In September, in Denver, will be held the most ambitious DDD-specific conference to date in North America. If you are based on this continent and serious about DDD, I’d urge you to attend. The lineup of speakers is relevant to where DDD is evolving now, with some of the people who are on the edge, shaking up the way we do what we do. And it includes the depth of experience of a few of those who were there before me, who were major influences on my thinking before I wrote my book. The lineup of pre-conference training workshops present a rare to learn from the leaders.
And frankly, you might not get another chance. We haven’t had a lot of public DDD events in this country, and I have an impression from the organizers that registration is low so far. With that speaker lineup, we’re going to have a great conference! But the private hosts will lose money and may not try again.
On the other hand, why bother? What can we really gain from physically attending an event like that over reading books (which you should do!) or watching the videos from the European conferences? Well, those things are valuable, and if you can’t go to Explore DDD Conference, you’ll be able to see the talks, which will be posted online soon afterward.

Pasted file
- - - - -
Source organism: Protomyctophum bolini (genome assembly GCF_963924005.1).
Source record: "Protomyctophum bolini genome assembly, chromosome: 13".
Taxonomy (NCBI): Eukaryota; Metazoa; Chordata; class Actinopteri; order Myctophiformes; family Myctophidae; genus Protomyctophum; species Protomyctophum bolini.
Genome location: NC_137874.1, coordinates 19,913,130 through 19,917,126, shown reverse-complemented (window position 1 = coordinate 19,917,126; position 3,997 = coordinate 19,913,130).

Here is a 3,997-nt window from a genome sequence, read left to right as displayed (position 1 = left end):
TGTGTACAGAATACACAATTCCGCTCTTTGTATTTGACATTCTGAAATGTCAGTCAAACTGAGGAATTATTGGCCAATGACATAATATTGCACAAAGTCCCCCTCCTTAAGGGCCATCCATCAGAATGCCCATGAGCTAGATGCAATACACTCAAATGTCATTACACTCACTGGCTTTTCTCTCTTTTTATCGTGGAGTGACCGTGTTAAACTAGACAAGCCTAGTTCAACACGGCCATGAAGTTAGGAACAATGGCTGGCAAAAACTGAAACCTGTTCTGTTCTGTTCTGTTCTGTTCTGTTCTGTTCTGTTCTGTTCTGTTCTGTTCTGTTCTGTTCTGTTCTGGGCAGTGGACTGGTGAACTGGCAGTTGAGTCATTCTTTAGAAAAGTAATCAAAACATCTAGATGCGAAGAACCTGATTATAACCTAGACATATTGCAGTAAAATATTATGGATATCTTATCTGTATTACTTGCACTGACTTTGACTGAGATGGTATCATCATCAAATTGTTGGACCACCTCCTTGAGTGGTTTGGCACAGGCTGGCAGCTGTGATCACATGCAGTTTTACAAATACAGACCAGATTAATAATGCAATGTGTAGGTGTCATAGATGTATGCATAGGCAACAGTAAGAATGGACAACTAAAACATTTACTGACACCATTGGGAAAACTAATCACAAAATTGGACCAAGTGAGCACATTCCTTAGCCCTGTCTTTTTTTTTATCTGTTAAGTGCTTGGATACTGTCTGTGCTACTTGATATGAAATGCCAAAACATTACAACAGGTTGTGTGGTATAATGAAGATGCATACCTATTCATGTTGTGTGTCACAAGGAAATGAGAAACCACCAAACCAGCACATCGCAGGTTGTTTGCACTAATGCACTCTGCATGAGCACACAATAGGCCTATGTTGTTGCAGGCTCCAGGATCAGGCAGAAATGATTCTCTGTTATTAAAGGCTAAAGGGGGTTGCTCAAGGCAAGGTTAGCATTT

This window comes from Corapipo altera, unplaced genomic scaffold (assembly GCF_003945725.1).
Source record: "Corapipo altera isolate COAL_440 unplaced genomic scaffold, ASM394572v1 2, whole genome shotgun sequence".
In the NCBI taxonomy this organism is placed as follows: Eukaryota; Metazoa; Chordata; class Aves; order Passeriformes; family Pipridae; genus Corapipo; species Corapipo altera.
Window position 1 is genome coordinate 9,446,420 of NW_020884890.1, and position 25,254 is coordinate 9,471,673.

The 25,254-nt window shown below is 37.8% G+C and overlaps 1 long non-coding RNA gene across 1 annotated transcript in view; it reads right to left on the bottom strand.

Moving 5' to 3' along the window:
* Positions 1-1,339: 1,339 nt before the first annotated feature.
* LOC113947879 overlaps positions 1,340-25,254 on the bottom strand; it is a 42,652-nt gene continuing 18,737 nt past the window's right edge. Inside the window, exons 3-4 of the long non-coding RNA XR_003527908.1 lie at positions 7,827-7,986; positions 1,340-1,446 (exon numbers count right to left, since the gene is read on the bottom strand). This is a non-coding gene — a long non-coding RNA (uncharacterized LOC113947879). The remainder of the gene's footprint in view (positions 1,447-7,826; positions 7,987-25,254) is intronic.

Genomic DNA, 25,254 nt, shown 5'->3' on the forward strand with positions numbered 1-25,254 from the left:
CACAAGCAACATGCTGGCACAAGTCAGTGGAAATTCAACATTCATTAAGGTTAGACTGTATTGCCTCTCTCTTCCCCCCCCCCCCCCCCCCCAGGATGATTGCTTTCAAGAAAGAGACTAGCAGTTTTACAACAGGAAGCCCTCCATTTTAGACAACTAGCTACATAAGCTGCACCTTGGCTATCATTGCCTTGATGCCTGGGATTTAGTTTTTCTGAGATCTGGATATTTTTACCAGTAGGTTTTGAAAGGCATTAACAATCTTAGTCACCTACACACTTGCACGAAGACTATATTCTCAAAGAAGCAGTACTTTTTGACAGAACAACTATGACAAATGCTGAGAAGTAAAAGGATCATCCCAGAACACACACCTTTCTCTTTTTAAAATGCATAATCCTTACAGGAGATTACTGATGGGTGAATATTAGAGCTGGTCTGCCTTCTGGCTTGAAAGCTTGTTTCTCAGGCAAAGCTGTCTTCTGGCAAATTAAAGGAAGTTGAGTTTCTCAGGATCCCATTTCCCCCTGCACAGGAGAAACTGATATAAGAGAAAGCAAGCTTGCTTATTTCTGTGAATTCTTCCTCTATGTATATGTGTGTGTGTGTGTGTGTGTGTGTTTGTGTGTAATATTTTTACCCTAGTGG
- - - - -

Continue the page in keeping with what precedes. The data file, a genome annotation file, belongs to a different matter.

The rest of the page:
I remember a particular panel at DDD Exchange 2010 in London. Event Sourcing and CQRS were really heating up, and there was a lot of excitement and quite a bit of confusion. We had a panel including Greg Young and Udi Dahan in which they debated their distinct views on the subject. This direct face-to-face discussion, with a mix of other deeply knowledgable members of the community, helped the sharpening and clarifying that was needed.
And it was not fun for me, but it was fascinating and valuable. I was right in the middle of it, and I gritted my teeth and gave it my best energy because I knew that these were the most important new trends in our community at that time.
Right now we have a few important trends. One is Event Storming, a structured collaborative technique developed by Alberto Brandolini. At DDD Europe 2016, people were keenly interested in that topic, and Alberto’s presentation and workshop were well attended. But also, there was an “unconference” track, which is space set aside for unplanned, informal discussions and activities. The impromtu Event Storming activity grew into a kind of Event Hurricane that ran for two days! As the enthused attendees ran out of wall-space for their models in the meeting rooms, they spilled out into the hallways and eventually the lobby. This was fun! Joyous, even.
Those were high points, and I can’t know if anything like that will happen at Explore DDD, but at all of these events there are hundreds of less visible interactions. Networks form and are strengthened. Ideas are cross-fertilized. Most of the speakers are practitioners, as are most other attendees, and all that experience leads to deep conversations.
I also join general software development conferences where DDD is one topic among many. Those conferences are very valuable. But the DDDers are a dilute part of the mix, and people jump from topic to topic. Occasionally a community, if it is to be a community, needs focused, sustained interaction. So I hope many of you will join me in attending the Explore DDD Conference.